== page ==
Offshore-Drilling Decision Makes Waves

More

The top executive of the American Petroleum Institute expressed surprise at the Obama administration's decision today to pull back its expanded offshore-drilling policy and disputed comments made by Interior Secretary Ken Salazar that indicated the oil and gas industry will be able to continue to develop offshore.

"The announcement today is one of great disappointment, frankly a surprise, a reversal of position based on where the president was in just March," API President and CEO Jack Gerard told National Journal shortly after the announcement.



In light of the Gulf of Mexico oil spill, Salazar today retreated on policy President Obama announced before the disaster that expanded offshore oil and gas drilling in the Gulf of Mexico and along the Eastern Seaboard.

"The plan we announced in March was based on our best science at the time," Salazar told reporters on a conference call. "There has been significant additional information that has been gained since April 20 until now."

Salazar announced today that areas in the Eastern Gulf of Mexico, which remain under a congressional moratorium, and the Mid- and South-Atlantic areas off the Eastern Seaboard will no longer be considered for development through 2017. The Western and Central parts of the Gulf of Mexico and three areas in Alaska, the Cook Inlet and Chukchi and Beaufort Seas in the Arctic, will continue to be considered for potential leasing before 2017, Salazar said.

In explaining the administration's decision to reconsider its policy announced in March, Salazar continued to point to the lessons learned from the oil spill and referenced the 29 million acres that are already under lease but that have not been developed. "There is plenty of opportunity for oil and gas companies to develop those additional resources," Salazar said.

In response, Gerard said it's not accurate to say those 29 million acres will have the oil and gas resources that companies will need to provide energy for the country and jobs for the local economies.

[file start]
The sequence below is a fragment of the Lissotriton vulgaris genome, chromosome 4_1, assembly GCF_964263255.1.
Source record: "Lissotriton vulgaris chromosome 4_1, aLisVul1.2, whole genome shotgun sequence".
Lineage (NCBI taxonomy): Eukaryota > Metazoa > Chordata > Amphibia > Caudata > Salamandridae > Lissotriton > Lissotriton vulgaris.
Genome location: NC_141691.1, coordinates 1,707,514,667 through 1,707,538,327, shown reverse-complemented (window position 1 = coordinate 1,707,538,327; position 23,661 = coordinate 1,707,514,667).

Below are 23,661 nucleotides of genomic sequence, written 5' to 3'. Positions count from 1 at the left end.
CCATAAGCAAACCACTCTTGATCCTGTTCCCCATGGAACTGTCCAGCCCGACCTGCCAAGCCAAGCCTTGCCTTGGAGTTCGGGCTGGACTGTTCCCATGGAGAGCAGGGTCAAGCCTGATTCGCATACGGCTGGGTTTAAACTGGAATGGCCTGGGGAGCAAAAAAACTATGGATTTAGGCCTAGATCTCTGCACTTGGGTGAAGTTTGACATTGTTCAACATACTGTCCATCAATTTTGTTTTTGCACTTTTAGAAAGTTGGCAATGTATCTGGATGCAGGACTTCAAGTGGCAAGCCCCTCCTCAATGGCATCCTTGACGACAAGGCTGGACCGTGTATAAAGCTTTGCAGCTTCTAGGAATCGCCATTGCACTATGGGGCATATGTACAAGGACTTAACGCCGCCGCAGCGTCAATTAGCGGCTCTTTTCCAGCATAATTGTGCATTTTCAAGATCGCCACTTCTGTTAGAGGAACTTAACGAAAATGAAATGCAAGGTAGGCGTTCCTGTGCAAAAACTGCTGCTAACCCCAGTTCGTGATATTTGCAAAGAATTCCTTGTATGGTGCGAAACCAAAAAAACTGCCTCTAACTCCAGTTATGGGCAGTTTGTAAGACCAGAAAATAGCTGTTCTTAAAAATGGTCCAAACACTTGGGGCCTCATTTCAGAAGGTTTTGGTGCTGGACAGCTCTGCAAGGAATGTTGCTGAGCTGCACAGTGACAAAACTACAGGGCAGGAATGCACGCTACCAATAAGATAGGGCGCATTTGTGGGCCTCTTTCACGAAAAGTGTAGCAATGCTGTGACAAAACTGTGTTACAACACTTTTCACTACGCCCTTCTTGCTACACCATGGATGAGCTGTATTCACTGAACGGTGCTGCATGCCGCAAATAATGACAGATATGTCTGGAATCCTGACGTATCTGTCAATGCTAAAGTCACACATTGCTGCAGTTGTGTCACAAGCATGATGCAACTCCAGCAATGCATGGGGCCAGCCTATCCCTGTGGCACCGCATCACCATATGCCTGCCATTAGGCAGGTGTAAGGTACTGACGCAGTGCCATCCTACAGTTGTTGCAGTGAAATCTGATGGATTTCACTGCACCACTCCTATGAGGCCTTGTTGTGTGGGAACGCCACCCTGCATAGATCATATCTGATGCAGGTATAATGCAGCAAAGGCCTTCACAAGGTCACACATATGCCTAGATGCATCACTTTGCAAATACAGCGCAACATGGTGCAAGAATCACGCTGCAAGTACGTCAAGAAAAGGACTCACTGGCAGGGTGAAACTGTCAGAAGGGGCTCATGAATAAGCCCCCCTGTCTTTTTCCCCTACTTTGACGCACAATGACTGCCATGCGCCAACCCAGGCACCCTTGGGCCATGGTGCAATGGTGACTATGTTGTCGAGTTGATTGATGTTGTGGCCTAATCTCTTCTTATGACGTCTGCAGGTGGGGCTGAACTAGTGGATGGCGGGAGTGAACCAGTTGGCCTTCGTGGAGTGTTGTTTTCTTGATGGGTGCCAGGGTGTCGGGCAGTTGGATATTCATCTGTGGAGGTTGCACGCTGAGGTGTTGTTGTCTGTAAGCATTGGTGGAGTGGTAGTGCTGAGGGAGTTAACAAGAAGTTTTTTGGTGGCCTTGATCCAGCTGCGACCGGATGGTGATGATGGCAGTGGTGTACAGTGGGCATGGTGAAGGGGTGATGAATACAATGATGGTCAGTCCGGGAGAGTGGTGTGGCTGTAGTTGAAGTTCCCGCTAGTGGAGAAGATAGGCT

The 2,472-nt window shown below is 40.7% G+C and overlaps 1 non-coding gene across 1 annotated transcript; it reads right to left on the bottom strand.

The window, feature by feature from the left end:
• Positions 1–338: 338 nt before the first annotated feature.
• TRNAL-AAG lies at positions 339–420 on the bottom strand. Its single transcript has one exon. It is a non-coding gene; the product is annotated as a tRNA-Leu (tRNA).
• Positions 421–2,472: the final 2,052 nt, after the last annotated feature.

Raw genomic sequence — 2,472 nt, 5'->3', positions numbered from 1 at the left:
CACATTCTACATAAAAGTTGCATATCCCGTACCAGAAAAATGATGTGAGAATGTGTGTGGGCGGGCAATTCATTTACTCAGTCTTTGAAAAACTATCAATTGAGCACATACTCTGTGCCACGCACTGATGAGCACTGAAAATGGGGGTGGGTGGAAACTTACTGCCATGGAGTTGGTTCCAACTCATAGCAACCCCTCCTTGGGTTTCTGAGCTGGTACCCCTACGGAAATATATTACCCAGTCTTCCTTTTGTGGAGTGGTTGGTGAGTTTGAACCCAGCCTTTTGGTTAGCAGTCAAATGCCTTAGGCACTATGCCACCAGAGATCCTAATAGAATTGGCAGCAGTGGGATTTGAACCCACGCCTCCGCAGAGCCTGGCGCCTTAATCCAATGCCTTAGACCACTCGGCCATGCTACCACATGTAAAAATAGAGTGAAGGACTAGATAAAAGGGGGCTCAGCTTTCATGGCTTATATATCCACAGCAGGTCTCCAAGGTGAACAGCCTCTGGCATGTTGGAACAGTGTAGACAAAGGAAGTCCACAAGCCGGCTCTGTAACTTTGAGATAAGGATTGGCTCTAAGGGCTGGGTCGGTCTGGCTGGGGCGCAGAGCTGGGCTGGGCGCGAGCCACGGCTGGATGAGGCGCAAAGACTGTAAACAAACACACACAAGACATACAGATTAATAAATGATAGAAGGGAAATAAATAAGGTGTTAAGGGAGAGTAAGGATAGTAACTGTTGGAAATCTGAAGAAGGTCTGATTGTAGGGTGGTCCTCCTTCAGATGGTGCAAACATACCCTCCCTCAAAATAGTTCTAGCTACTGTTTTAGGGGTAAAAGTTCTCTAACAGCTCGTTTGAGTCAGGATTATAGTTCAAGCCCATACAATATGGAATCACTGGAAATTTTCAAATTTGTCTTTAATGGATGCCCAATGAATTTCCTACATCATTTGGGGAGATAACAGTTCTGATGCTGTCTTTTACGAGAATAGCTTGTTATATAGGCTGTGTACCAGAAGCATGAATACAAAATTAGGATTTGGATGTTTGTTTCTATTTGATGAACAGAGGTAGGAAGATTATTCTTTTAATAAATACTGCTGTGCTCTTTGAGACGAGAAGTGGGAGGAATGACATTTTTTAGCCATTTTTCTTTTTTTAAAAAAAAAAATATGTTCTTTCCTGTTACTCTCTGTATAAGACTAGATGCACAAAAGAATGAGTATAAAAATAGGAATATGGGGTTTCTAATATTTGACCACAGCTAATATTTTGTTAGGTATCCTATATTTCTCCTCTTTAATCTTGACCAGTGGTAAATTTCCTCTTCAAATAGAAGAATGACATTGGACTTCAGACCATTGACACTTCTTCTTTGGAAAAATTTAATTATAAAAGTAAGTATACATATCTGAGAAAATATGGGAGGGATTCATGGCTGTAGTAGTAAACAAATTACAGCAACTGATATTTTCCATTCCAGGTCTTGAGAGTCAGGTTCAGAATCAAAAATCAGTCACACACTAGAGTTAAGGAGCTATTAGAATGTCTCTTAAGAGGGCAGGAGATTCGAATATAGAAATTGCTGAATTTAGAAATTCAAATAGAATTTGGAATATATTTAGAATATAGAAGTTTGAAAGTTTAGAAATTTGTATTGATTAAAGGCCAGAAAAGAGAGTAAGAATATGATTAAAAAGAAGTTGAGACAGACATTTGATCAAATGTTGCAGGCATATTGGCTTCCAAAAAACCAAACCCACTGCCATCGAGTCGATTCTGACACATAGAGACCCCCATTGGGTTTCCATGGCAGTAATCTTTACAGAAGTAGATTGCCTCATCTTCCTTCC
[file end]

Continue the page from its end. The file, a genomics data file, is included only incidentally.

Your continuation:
"You can't produce oil and gas where oil and gas doesn't exist," Gerard said. "The 29 million acres are in ongoing phases today to determine whether there are oil and gas resources present and if they can be developed. It's a red herring to suggest somehow that there is oil and gas waiting to be developed."

Democratic lawmakers, including Sens. Robert Menendez of New Jersey and Bill Nelson of Florida, are praising the administration for its announcement today. Republicans and oil-state Democrats are, not surprisingly, expressing concern about the announcement and what type of detrimental impact it could have on the nation's economy and job creation.

Jump to comments
Presented by

Amy Harder is an energy and environment correspondent for National Journal.

Get Today's Top Stories in Your Inbox (preview)

Adventures in Legal Weed

Colorado is now well into its first year as the first state to legalize recreational marijuana. How's it going? James Hamblin visits Aspen.


Elsewhere on the web

Join the Discussion

After you comment, click Post. If you’re not already logged in you will be asked to log in or register. blog comments powered by Disqus

Video

Adventures in Legal Weed

Colorado is now well into its first year as the first state to legalize recreational marijuana. How's it going? James Hamblin visits Aspen.

Video

What Makes a Story Great?

What makes a story great? The storytellers behind House of CardsThis American LifeThe Moth, and more reflect on the creative process.

Video

Tracing Sriracha's Origin to Thailand

Ever wonder how the wildly popular hot sauce got its name? It all started in Si Racha.

Video

Where Confiscated Wildlife Ends Up

A government facility outside of Denver houses more than a million products of the illegal wildlife trade, from tigers and bears to bald eagles.

Video

Is Wine Healthy?

James Hamblin prepares to impress his date with knowledge about the health benefits of wine.

Video

The World's Largest Balloon Festival

Nine days, more than 700 balloons, and a whole lot of hot air

Writers

Up
Down

More in Politics

Just In